Hope all is well. :)
I recently went to a huge arts festival in Atlanta and noticed that a lot of people were taking photos of the artists' works. I tend to not do this as an artist myself unless I plan on properly promoting them by getting their social networks and linking up their photos so that I can credit the artist properly.
But growing up, I just thought "oh how cool" "ooh so and so would love to see this" and stopped there with pictures. I guess I have learned more about respecting other people's work-- in any genre. School teaches proper "quoting" etiquette and citations for research papers from writers and researchers...but not for the artistic realm now that think about it.
Now that I understand the artist community just a tag bit more, I wanted to know how you all feel about that on both sides as vendors or consumers.
Do you feel comfortable with people taking pictures of your artwork?
Do you feel comfortable taking pictures of others' artwork?
I ask because...
If you aren't giving proper credit to the artist and just randomly sharing on facebook or instagram, no one will be able to track down the artist if they wanted to look more into their work. If it was cool enough to take a picture of, wouldn't it be prudent to grab a business card in their booth or tent and share that too? I'd say so!
And as an artist of any genre-- especially canvas pieces-- do you feel iffy about photos being taken of your work? I guess for one... there is the possibility of idea plagiarism but I think I am mainly caught up on how that photo will never trace back to you unless consumers really know how to share it. If you do accept photography of your work, I would put up a sign simply saying "tag me @..." or "something creative here" for consumers to go by. A simple twitter or facebook page could make all the difference with your online traffic after a festival as well. And if they seem to have missed the sign somehow, I would be comfortable saying as an artist, "Thanks for enjoying my work. Please accredit me through my social media or website. Here, have a business card."
This just brought me back to a full circle on how important it is to "tag" vendors and producers of all kinds. It's easy to say it for clothing brands when you are wearing "brand name here" but not for artists or designers. And since we are all trying to brand ourselves as unique artists or "mini brands" as well, it would be very necessary for people to treat our companies or names as a brand as well.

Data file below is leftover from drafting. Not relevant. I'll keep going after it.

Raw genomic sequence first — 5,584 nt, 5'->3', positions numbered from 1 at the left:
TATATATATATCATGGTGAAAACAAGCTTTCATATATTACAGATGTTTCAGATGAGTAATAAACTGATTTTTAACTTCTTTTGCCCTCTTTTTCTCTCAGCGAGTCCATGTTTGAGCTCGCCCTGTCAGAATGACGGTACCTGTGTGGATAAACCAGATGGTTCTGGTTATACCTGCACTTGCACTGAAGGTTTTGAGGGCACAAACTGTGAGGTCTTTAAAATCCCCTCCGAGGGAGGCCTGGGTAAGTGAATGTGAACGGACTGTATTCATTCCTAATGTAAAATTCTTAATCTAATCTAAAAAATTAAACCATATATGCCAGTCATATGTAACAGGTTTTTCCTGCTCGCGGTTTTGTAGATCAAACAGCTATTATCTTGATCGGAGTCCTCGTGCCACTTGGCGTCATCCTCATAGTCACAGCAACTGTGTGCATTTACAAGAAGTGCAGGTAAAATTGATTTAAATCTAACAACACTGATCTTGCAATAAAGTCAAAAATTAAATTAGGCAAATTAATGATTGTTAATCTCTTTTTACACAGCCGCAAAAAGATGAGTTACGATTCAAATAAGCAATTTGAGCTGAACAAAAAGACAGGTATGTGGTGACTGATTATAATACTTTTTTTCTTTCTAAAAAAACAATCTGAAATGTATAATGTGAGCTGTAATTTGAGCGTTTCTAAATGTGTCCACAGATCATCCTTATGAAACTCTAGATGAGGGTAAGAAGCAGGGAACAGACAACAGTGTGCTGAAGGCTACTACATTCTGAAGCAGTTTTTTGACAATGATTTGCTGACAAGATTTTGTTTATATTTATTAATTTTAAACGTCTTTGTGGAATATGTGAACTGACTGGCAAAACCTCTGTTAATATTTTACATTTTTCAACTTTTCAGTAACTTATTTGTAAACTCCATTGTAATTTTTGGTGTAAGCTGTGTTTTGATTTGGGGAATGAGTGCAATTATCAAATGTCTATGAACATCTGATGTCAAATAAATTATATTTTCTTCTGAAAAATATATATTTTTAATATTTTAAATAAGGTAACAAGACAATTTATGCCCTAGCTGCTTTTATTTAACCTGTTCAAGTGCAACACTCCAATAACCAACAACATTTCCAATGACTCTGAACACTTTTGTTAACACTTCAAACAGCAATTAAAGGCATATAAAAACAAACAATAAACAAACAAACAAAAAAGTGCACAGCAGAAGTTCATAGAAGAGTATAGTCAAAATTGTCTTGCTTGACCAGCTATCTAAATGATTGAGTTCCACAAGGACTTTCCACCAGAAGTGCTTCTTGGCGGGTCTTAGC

I never thought about this before! So the next time you are browsing artwork and snap a photo of it, make sure to at least get the name of the artist. Even if you are pulling content online and the photo of someone's work is not watermarked, you should stick a link at the end of your shared tumblr or blog post. It's just right! I like to just take a photo of the info next to a wall art piece rather than attempting to memorize it so that I can easily find it later. If their name or info is somewhere and not in business card form, snap an extra photo of it. You know you can handle that!
I think this is very different for museums displaying deceased and famous artists' artwork over artists who are alive and well right now. Think about it. It's a lot easier to recognize Van Gogh's work or even direct an interested person to a museum name or exhibit name over a vague festival or random Saturday afternoon. I'm not saying we don't have to accredit famous artists because we still should but for small town fries like me, no one will recognize my work as anything but a "cool" photo that someone they knew took. I believe artists should be accredited just as much as writers and researchers are. So make sure you are playing your part as a vendor or consumer to help each other out. Where ever you draw inspiration-- whether it is through online networks or community ones-- make sure you are citing and properly giving credit to everyone. Then everyone's happy!
Good? Good. :)
Let me know your thoughts and experiences.
And now.. I leave you with my festival photos.
Haha! I was definitely too mesmerized to take pictures of the artists' work. I took these while I was sitting on on some steps eating pecans and drinking $4 lemonade. :D
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